Kilkenny GAA shutdown, but clubs still look to the big off

John Knox

Reporter:

John Knox

Email:

sport@kilkennypeople.ie

Kilkenny GAA shutdown, but clubs still look to the big off

Michael Fennelly won a lot with Shamrocks

The quaint message on Twitter at the weekend provided a bit of inspiration and hope for us all.
It came complete with visuals and sound from a young lady in Siena, Italy, showing the locals filling the streets with song from the safety of their homes.
It was a sort of self help, coping mechanism during the restrictions on movement in Italy during the coronavirus pandemic.
It was a simple message in many ways, but a powerful one in other ways.
The posting received over 26,000 retweets and 115,000 likes and carried the defiant message: “We are not alone, and we will hold on.”
The posting struck a chord in these difficult and uncertain times.
Real world
There will be a real and normal world beyond the restricting one we now inhabit, even for sport, which, to a large degree, fills the role of the great distracter in life.
Wondrous moments and feats in sport, whatever the sport, can uplift, inspire, transport us to a joyous place. Chasing such moments is the drug of sport, and countless millions right across the globe are addicted.
Sport has the capacity to whisk us away to the highest peaks, or to send us crashing to the lowest depths.
Therein lies the lure, the distraction.
And so on this dark day as you plan your time confined by an unseen enemy, be careful, but know that your distracting pastime will light up your days again.
We don’t know when, where or how, but it will happen.
The biggest distraction to real life here in Kilkenny is probably hurling.
It is part of who and what we are. The game, the players, achievements have helped elevate the name of the county.
The majority of people have an acquaintance with the game some way, be that directly through a club, family or by casual interest.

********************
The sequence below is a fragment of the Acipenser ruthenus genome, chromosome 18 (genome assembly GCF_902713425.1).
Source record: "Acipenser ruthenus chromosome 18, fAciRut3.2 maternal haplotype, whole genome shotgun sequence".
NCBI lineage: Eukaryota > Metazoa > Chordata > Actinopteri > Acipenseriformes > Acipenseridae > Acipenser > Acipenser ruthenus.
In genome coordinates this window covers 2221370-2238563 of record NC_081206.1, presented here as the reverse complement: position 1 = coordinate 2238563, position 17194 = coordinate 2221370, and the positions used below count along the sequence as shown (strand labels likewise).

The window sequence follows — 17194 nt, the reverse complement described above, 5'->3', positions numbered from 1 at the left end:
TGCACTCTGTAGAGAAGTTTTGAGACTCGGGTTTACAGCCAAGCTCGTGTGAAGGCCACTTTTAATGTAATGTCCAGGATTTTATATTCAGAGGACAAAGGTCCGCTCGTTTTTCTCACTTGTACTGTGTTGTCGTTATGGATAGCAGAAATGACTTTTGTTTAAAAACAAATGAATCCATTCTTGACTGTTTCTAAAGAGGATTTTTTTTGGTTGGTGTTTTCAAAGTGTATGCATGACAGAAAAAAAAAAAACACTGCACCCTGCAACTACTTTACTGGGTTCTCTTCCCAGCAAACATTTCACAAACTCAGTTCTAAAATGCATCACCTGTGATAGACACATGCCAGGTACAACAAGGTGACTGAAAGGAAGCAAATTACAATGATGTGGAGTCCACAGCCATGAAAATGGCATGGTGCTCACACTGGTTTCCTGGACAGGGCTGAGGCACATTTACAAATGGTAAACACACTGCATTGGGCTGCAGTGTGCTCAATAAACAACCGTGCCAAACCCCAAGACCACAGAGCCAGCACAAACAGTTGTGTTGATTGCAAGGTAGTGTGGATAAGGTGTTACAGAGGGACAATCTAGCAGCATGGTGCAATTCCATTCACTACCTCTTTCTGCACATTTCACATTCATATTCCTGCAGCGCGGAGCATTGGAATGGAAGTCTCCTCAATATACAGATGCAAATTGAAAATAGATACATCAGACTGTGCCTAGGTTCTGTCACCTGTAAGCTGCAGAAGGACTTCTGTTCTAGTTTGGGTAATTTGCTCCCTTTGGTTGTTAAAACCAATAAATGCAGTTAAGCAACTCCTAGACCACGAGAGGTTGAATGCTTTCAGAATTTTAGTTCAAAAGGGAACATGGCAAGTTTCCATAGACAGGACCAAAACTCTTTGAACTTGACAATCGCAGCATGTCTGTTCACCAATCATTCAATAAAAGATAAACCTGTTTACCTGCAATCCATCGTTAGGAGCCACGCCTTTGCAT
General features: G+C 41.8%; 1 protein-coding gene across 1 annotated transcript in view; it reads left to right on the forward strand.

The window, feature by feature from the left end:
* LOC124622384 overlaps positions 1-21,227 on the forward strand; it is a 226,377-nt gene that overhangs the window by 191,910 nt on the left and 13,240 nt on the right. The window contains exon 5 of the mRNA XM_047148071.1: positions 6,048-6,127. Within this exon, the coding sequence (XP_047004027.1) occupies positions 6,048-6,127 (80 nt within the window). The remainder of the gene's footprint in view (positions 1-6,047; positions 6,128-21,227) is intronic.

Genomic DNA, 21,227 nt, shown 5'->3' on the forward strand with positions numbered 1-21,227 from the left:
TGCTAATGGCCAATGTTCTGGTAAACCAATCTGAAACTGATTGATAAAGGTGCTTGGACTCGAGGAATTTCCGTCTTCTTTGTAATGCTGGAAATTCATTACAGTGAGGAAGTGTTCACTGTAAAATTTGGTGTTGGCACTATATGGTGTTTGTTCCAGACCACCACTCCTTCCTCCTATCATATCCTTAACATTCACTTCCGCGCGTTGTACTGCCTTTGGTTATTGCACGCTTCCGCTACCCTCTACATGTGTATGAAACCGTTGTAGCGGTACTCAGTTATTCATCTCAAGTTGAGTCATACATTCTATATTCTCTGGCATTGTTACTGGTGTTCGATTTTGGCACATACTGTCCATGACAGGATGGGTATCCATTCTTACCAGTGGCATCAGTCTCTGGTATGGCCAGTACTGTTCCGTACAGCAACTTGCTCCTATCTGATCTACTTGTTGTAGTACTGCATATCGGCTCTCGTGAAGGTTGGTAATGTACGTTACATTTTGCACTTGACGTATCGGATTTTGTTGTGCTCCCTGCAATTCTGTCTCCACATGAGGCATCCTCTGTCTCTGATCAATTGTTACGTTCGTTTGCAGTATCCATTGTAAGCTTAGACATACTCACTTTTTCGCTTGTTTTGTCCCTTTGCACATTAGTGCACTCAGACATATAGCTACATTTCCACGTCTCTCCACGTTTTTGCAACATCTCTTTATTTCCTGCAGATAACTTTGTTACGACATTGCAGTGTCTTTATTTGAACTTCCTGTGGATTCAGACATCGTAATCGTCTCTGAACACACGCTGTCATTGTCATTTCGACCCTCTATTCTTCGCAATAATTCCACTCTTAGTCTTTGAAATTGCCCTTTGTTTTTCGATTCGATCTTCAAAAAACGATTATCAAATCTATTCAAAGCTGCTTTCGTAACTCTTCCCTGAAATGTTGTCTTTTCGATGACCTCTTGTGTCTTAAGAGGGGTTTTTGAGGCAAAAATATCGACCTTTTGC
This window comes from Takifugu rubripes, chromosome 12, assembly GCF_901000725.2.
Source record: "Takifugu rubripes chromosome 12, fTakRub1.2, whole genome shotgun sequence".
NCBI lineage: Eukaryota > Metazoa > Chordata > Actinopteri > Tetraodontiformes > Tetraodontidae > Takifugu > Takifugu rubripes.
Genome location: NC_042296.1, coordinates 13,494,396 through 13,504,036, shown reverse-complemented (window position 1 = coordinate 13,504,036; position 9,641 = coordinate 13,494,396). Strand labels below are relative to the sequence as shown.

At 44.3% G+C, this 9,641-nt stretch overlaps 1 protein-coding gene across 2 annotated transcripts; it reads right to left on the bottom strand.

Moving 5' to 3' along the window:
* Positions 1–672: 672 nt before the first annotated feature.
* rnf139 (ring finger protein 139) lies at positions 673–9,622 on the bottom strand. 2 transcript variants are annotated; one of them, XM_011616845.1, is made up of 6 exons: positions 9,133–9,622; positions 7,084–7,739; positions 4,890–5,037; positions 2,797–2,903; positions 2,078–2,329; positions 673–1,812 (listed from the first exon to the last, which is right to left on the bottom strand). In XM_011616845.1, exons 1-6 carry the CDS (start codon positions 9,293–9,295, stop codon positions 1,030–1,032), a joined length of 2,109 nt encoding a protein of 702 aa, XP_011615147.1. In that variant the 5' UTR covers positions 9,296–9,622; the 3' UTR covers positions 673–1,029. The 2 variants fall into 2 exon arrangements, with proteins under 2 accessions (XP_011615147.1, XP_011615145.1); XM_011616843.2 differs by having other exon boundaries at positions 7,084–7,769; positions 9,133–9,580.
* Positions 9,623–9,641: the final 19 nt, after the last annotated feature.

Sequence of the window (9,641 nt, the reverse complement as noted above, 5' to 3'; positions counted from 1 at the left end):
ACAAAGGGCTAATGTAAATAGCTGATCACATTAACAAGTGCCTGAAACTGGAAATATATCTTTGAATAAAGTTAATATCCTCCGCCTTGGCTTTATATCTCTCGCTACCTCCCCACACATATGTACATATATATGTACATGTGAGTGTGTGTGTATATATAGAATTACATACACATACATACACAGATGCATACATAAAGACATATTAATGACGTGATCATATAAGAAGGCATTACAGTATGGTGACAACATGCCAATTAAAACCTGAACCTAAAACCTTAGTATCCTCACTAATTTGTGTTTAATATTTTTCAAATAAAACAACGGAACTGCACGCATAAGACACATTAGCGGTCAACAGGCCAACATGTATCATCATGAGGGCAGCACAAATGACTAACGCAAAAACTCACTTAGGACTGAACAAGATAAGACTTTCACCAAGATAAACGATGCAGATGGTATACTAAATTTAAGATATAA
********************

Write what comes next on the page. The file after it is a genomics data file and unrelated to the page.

All know the game is played and loved here. And that interest is not going to fade any time soon.
This portion of the sporting year in the GAA is big inter-county time, the time when the National Leagues are played.
Next up, come April, the club hurling scene will swing into action here….we hope.
Nothing is certain, but you must hope, and plan.
No guarantee
There is no 100% guarantee that the National Hurling League, for example, will get beyond the point it has now reached.
Kilkenny and Waterford, plus Wexford and Galway, have been booked for quarter-final matches.
The games were scheduled for last weekend, but they went with the shutdown of sport. Limerick and Clare await the winners in the semi-finals.
In terms of the League, what we have seen could be it for the season.
There may not be any time in the packed schedule to squeeze in the five matches that remain to be played in Division 1, for example.
The Kilkenny County Board has laid out its programme of local matches for the season to clubs, who by this stage have all received the 2020 games schedule.
Clubs simply wait and wonder. The big hurling throw-in for senior, intermediate and junior clubs is scheduled for the weekend of April 4/5, if there is no change.
As things stand, there can be no training as a group, no meetings as a group, no meaningful contacts.